Our GDPR compliance checklist explains seven steps you can take to improve your software security initiative and illustrate GDPR software security compliance.
By now, you’re probably aware that the General Data Protection Regulation (GDPR) is coming. Taking effect on May 25, 2018, GDPR aims to unify the European Union (EU) on common data protection practices. Bringing more control and higher standards, this regulation will affect how firms gather, store, and use data pertaining to EU residents.
Let’s examine seven steps your firm can take to continuously improve its software security initiative, thus illustrating GDPR software security compliance.
Regardless of your organization’s location, whether it operates primarily inside or outside the EU, if it uses data relating to EU residents, then GDPR applies to you. Transactions can include any operations carried out with employees, other organizations, and customers—even those receiving a free service.
Article 35, “Data protection impact assessment,” stipulates that prior to data processing, an assessment of the measures envisaged to address the risks, including security measures and mechanisms, must be performed.
To comply with Article 35, organizations processing personal EU data should do the following:
Organizations are obligated to demonstrate GDPR compliance. But how? That’s the question firms are asking.
Some key obligations
As with previous data laws, GDPR makes clear distinctions between data controllers (i.e., data owners) and data processors. Each holds a different role. Before creating an action plan to propose to senior leadership, you’ll need to figure out whether your organization is a data controller, a data processor, or both.
Is my organization a data controller?
Controllers are responsible for, and must comply with, these principles regarding personal data:
For control issues—that is, what is done with the data (e.g., where it is sent, what kind of processing is done on it)—the buck stops with the controller. Controllers must also be sure data is processed with the correct security controls, whether by their own organizations or by a third-party data processor.
Is my organization a data processor?
Processors must have appropriate technical security measures in place. For example, an ISO 27001 implementation would be a good start. Additionally, as we know, secure software, networks, and environments are essential. The best way to create a culture of software security in an organization is to implement a software security initiative.
Sponsorship and support from your organization’s top decision-makers influence real change. Since GDPR will be enforced globally and is accompanied by sizeable monetary penalties for noncompliance, getting buy-in from senior management is critical. Outlining the potential penalty fines, in addition to proposing an actionable strategy to meet the obligations facing your firm, will aid you in obtaining trust and commitment to a program.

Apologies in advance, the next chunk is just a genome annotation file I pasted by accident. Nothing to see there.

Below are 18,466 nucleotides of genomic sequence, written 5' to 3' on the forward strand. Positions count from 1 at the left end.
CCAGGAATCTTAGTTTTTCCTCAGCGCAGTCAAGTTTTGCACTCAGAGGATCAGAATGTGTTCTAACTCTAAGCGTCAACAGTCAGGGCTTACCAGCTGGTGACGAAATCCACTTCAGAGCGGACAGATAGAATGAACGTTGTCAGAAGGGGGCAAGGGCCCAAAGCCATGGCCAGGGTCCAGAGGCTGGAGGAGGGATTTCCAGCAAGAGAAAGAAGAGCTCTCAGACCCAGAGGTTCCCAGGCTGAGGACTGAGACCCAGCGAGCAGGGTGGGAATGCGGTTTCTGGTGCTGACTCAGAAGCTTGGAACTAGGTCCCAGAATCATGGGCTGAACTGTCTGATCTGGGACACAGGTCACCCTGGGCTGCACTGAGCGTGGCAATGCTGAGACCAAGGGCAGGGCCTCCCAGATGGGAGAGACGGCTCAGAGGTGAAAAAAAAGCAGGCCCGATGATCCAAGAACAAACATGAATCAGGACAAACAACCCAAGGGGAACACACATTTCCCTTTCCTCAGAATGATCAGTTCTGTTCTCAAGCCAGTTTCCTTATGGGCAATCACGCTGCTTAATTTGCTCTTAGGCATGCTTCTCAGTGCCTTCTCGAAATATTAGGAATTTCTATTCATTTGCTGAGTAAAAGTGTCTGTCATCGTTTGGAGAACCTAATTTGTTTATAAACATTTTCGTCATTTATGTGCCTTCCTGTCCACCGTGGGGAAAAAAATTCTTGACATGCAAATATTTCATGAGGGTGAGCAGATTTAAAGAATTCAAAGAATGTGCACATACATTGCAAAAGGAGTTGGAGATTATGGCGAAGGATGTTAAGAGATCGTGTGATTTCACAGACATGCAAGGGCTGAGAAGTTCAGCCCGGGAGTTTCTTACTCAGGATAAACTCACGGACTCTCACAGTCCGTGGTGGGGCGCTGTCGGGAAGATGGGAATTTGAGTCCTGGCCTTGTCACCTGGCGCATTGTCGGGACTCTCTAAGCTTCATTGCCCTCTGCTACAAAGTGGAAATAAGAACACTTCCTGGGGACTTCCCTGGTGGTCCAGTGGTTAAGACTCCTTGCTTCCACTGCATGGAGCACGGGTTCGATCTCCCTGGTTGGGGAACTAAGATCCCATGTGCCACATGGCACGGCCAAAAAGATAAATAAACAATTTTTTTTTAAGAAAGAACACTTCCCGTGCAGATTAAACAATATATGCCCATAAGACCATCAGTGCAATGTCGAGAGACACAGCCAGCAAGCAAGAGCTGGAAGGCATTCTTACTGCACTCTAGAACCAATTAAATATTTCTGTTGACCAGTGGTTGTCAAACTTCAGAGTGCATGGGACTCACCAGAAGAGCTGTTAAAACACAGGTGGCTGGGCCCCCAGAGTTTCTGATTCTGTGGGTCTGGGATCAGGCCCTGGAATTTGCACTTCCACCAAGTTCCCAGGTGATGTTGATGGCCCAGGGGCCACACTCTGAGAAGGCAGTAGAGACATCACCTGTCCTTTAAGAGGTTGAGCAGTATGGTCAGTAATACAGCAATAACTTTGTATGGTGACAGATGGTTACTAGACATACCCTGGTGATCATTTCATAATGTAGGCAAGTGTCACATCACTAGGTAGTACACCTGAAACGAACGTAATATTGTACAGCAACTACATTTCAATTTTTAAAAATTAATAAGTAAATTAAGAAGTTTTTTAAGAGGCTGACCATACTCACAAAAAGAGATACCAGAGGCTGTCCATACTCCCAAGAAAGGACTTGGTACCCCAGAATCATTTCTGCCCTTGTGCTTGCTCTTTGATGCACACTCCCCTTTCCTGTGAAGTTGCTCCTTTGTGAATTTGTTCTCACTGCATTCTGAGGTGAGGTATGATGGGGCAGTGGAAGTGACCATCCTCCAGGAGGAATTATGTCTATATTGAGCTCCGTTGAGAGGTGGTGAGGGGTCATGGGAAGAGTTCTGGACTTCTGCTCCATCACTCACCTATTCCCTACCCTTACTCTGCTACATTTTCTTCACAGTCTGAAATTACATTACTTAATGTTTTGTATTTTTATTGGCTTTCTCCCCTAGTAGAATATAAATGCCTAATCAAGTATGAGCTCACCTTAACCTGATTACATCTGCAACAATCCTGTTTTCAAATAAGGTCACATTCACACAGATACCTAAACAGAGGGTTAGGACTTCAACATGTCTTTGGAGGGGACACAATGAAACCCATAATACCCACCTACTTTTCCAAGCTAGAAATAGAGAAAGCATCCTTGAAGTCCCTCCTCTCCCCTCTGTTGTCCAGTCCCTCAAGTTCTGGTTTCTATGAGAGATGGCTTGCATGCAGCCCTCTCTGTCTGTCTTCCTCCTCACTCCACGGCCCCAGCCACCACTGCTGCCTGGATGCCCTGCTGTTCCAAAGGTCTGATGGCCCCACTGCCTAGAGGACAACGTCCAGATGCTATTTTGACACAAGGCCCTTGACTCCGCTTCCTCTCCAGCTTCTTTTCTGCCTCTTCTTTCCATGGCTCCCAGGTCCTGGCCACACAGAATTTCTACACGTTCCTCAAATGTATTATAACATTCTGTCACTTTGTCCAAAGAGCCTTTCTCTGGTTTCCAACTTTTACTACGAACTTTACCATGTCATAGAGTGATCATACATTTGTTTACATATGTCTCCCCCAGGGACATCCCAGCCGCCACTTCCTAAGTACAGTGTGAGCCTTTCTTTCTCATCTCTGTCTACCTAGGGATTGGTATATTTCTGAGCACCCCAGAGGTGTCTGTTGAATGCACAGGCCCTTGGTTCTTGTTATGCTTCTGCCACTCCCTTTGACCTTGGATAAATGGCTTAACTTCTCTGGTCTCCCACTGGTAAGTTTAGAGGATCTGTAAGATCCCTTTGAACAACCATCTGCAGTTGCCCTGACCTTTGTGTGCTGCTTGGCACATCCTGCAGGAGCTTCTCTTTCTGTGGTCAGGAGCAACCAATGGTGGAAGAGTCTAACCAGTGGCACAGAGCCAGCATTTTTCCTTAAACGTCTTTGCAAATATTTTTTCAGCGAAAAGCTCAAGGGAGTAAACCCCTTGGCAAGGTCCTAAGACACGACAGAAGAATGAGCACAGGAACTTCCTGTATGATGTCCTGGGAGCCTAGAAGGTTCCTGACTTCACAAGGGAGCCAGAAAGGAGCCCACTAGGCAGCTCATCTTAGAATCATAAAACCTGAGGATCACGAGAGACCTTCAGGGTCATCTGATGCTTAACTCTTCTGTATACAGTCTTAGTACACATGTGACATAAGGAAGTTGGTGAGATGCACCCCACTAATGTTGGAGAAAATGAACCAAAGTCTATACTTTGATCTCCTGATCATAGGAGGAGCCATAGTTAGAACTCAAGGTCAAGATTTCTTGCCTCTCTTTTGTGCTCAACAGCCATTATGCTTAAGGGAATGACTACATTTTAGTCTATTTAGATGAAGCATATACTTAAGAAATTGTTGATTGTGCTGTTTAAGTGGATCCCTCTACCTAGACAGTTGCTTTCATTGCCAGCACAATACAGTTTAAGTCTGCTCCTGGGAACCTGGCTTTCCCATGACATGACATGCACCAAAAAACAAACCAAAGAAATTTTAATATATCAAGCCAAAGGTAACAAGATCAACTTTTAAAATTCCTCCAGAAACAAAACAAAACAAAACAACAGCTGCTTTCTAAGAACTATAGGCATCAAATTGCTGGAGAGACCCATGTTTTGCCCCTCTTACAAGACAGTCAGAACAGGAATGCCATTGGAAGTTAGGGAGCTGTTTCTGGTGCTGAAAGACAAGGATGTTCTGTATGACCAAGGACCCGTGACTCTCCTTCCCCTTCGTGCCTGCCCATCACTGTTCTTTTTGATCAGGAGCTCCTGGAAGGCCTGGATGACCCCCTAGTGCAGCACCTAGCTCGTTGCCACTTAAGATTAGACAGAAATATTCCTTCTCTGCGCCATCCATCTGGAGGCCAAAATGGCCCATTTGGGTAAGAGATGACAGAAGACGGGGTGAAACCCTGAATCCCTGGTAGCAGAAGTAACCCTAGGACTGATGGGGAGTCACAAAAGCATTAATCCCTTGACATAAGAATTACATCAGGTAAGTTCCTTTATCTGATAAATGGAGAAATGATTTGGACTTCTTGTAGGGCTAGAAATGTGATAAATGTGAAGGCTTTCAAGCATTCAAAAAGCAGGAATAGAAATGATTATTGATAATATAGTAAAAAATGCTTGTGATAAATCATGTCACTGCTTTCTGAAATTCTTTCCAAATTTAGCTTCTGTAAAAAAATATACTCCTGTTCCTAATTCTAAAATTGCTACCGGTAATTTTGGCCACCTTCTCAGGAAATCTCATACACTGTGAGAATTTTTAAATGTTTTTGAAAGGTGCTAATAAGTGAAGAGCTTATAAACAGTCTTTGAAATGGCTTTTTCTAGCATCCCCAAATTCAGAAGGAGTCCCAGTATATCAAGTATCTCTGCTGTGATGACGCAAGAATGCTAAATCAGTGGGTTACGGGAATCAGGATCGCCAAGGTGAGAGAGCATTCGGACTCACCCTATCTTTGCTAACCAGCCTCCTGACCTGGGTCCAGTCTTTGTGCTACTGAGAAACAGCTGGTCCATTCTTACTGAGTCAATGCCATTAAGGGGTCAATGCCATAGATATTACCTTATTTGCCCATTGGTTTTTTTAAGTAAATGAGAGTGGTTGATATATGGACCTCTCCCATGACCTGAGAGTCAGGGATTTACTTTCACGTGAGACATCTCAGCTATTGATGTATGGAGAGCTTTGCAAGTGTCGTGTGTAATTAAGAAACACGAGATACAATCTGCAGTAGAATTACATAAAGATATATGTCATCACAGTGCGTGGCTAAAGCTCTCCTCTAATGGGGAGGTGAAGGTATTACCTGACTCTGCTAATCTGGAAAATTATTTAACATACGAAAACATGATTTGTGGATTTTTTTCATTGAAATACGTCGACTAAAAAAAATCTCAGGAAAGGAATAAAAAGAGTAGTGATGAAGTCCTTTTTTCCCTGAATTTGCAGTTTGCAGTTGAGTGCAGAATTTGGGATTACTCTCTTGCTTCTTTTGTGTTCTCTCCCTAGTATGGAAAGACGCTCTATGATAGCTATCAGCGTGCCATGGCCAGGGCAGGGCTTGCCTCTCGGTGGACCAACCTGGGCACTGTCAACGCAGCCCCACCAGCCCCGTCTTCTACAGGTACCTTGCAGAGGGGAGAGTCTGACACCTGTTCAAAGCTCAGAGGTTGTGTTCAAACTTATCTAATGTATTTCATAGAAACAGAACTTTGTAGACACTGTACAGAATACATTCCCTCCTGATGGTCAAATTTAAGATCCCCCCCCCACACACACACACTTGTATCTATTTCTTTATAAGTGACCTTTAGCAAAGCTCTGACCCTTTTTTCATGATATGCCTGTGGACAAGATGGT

Data protection impact assessments (DPIAs) can be an integral part of carrying out privacy by design. However, in some cases, GDPR mandates that a DPIA be carried out, depending on the sensitivity of your data. You may be thinking, “What is this DPIA you speak of?” Fret not. A DPIA is also known as a privacy impact assessment (PIA). In other words, it’s something that organizations have been using for years as an effective way to comply with other data regulations.
If your firm is a public authority performing large-scale systematic monitoring of individuals (e.g., online behavior tracking) or running large-scale processing of special categories of data, then you need a data protection officer (DPO). The DPO’s role is to inform and advise, monitor compliance, manage internal data protection activities, and be the first point of contact in a breach.
The DPO reports to the board, cannot be penalized for performing their duties, and must have adequate resources for their role. They do not have to be an employee and can be external; in fact, DPO-as-a-service is now a thing.
One focus of the DPO involves securing any piece of software that plays a role in processing personal data. They must also ensure that the organization continuously monitors for new vulnerabilities affecting production applications, per Article 32.
Security must be built into the software and systems that personal data passes through, from the start, with documented standards and practices to minimize the attack surface. Article 25 specifically calls for measures to ensure that personal data is not made accessible without the individual’s consent (including during a breach).
Ultimately, architectural flaws are by their very nature the most impactful security and privacy challenges that can be discovered. Thankfully, finding them before a system is implemented prevents costly rework.
Still, there are limits to finding design flaws before they’ve affected implementation. This can happen only during greenfield development (starting from absolute scratch with all-new code) and during the development of new functionality in an existing system.
The more common scenario is that a flaw is discovered in an existing (implemented and fielded) system component owing to ongoing architecture risk analysis (ARA). In these cases, it’s doubly important to consider your options for flaw mitigation. Often a stop-gap solution can be placed in a deployed system, while architects work to establish more permanent shifts in design to alleviate the risk more fully.
Keep in mind that GDPR isn’t optional. The penalties can potentially devastate an organization. Article 83 sets out a tiered approach to penalties, with a maximum fine for violating GDPR of up to 4% of annual global turnover or €20 million (approximately $24 million), whichever is greater. It’s also important to note that GDPR guidelines and penalties apply to any member of the supply chain that processes an EU resident’s data.